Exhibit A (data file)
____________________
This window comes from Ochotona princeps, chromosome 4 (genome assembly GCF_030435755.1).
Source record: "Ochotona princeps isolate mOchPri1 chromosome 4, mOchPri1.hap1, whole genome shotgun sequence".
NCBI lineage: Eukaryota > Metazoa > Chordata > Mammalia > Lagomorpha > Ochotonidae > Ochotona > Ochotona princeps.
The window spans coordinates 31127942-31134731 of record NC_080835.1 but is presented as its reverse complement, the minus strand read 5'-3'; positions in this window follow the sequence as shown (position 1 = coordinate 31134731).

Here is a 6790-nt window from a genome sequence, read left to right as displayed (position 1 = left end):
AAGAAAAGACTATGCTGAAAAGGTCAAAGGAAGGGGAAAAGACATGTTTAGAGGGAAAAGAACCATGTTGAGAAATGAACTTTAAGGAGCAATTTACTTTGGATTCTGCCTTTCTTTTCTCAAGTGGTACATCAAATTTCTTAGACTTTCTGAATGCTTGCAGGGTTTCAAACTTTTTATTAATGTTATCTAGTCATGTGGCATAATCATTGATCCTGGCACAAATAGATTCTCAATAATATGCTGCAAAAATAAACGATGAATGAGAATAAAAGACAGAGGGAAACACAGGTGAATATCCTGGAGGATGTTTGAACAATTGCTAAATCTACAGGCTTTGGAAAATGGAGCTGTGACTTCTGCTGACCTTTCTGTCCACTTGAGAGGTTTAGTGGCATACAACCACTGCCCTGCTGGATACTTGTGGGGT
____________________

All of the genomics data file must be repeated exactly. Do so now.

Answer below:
This window comes from Ochotona princeps, chromosome 4 (genome assembly GCF_030435755.1).
Source record: "Ochotona princeps isolate mOchPri1 chromosome 4, mOchPri1.hap1, whole genome shotgun sequence".
NCBI lineage: Eukaryota > Metazoa > Chordata > Mammalia > Lagomorpha > Ochotonidae > Ochotona > Ochotona princeps.
The window spans coordinates 31127942-31134731 of record NC_080835.1 but is presented as its reverse complement, the minus strand read 5'-3'; positions in this window follow the sequence as shown (position 1 = coordinate 31134731).

Here is a 6790-nt window from a genome sequence, read left to right as displayed (position 1 = left end):
AAGAAAAGACTATGCTGAAAAGGTCAAAGGAAGGGGAAAAGACATGTTTAGAGGGAAAAGAACCATGTTGAGAAATGAACTTTAAGGAGCAATTTACTTTGGATTCTGCCTTTCTTTTCTCAAGTGGTACATCAAATTTCTTAGACTTTCTGAATGCTTGCAGGGTTTCAAACTTTTTATTAATGTTATCTAGTCATGTGGCATAATCATTGATCCTGGCACAAATAGATTCTCAATAATATGCTGCAAAAATAAACGATGAATGAGAATAAAAGACAGAGGGAAACACAGGTGAATATCCTGGAGGATGTTTGAACAATTGCTAAATCTACAGGCTTTGGAAAATGGAGCTGTGACTTCTGCTGACCTTTCTGTCCACTTGAGAGGTTTAGTGGCATACAACCACTGCCCTGCTGGATACTTGTGGGGT